260 ROYCE HAINTSON of effective management and maintenance programs can extend the life of the existing facilities and reduce the cost of new or replacement con- struction. If the American water problem were simply defined as the urgent need to improve management and maintenance and to finance development of the marginal amount of new sources and distribution systems required to maintain adequate supplies for agricultural, industrial, and municipal users, it would not be a matter of serious national concern. In this context, the water problem is a minor aspect of the little debate going on in the country over what to do about our infrastructure. But the U.S. water problem is not that simple. Two long-term trends cause us to redefine it: (1) the impact of the "greenhouse effect" on geographic regions and the urban system, and (2) the continuing pollution of groundwater and surface water. In light of these trends, water becomes an organizing issue on which hinges a great strategic debate about the future settlement patterns of the country. Both require near-term choices with long-term consequences, and the choices made affect more than water. They involve all other infrastructure, and they require the rethinking of some of our most settled institutional arrangements. THE IMPACT OF CLIMATE CHANGE ON WATER SYSTEMS There is now widespread agreement among scientists that in the next 50 years the average temperature of the earth could increase by 2 C or more (Ciborowski, 1985a; National Research Council, 19831. This in- crease will be the consequence of the accumulation of heat-trapping gases, principally carbon dioxide, in the atmosphere. The rapid expansion of fossil fuel use and the depletion of forests are major causes of the buildup of these gases, which produces the greenhouse effect. As warming occurs, the melting of polar ice and thermal expansion of ocean water should produce a rise in sea level. The highly uncertain estimates of this rise, a phenomenon that would profoundly affect infrastructure worldwide, range between approximately 20 centimeters (cm) and 200 cm by the year 2100. Globally, a warmer climate will bring about an intensification of the hydrologic cycle. Evaporation will be more rapid, and in some areas streamflows and soil moisture will be reduced. Extreme drought could be more common. In areas where the climate is drying, water tables will fall while the demand for irrigation may increase. It will become necessary to irrigate areas that do not need irrigation today. In some areas, of course, rainfall and streamflows will increase. When that occurs, rising water tables and broader floodplains will produce a different set of infrastructure problems.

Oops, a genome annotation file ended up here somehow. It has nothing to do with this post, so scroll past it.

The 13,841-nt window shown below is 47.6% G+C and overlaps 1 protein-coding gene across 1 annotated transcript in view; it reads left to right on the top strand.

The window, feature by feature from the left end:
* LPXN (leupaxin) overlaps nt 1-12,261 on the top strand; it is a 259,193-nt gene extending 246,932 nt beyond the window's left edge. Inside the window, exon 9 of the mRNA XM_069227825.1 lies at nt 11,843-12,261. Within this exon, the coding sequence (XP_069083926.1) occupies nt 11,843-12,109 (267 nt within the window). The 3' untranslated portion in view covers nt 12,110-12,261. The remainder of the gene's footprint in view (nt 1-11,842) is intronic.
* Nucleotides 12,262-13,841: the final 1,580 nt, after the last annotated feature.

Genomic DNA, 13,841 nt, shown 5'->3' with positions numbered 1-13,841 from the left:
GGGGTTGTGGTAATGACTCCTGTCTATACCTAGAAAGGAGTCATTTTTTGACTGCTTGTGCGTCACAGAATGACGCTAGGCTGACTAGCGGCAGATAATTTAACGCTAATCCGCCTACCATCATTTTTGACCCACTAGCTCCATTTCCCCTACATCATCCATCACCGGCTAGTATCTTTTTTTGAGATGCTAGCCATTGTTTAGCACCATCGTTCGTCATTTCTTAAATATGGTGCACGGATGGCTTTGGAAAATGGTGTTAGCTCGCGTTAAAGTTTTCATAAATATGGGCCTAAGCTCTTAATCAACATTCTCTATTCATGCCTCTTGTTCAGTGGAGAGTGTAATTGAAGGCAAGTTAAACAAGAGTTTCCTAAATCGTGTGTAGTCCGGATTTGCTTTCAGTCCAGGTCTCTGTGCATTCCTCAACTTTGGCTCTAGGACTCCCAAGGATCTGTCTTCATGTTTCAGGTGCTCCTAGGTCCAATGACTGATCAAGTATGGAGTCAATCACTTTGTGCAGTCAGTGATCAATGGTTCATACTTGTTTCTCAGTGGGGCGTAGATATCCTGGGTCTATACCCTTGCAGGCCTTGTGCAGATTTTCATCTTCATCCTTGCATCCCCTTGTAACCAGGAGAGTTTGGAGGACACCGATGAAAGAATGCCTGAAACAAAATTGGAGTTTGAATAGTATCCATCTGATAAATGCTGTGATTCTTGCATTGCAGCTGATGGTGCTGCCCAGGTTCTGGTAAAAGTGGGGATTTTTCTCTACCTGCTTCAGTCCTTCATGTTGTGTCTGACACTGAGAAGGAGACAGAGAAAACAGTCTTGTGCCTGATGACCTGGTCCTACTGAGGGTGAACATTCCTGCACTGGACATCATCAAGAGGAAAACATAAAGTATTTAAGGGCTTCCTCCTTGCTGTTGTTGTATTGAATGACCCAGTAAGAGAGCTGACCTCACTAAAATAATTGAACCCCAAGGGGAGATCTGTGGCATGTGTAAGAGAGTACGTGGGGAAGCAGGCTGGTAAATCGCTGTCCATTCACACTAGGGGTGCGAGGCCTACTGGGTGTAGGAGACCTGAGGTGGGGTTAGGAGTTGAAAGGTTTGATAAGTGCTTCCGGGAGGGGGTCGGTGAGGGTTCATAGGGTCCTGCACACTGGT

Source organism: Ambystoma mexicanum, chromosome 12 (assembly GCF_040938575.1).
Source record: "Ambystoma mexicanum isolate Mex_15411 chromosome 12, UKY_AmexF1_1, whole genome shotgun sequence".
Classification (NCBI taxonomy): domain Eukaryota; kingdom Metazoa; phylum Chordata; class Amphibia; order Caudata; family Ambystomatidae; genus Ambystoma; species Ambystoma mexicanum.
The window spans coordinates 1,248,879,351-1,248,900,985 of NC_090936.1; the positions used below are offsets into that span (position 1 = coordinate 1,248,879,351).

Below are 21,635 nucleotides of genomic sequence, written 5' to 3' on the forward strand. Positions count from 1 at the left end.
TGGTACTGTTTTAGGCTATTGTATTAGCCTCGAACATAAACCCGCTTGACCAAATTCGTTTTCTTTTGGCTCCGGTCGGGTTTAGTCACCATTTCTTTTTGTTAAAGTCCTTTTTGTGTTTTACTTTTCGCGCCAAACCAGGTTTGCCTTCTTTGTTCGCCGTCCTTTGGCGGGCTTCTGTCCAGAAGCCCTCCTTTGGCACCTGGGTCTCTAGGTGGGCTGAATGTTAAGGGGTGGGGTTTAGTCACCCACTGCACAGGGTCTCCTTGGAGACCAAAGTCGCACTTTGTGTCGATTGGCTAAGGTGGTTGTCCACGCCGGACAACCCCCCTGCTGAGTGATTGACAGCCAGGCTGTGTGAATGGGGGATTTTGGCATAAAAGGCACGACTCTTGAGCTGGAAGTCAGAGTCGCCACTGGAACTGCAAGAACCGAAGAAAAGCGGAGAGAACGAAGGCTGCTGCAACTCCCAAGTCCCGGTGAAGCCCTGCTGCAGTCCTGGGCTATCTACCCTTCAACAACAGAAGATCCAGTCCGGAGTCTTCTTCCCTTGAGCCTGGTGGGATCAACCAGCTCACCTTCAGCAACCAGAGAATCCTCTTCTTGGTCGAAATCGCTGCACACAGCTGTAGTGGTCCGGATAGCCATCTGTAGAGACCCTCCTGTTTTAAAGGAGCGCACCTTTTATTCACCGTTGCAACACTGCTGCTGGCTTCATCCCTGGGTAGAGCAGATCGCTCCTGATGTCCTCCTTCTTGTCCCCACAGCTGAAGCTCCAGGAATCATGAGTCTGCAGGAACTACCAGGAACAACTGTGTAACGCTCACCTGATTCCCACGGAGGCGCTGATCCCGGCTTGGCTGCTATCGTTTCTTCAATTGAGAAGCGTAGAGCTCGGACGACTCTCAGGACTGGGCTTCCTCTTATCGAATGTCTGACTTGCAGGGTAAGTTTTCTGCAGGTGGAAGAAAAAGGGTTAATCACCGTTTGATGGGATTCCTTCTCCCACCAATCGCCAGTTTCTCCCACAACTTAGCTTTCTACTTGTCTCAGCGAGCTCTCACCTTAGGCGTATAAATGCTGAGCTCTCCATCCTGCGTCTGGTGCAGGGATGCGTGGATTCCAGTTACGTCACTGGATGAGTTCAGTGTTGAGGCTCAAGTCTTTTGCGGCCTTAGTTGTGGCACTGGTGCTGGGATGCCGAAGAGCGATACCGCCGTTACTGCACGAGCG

OCR for page 258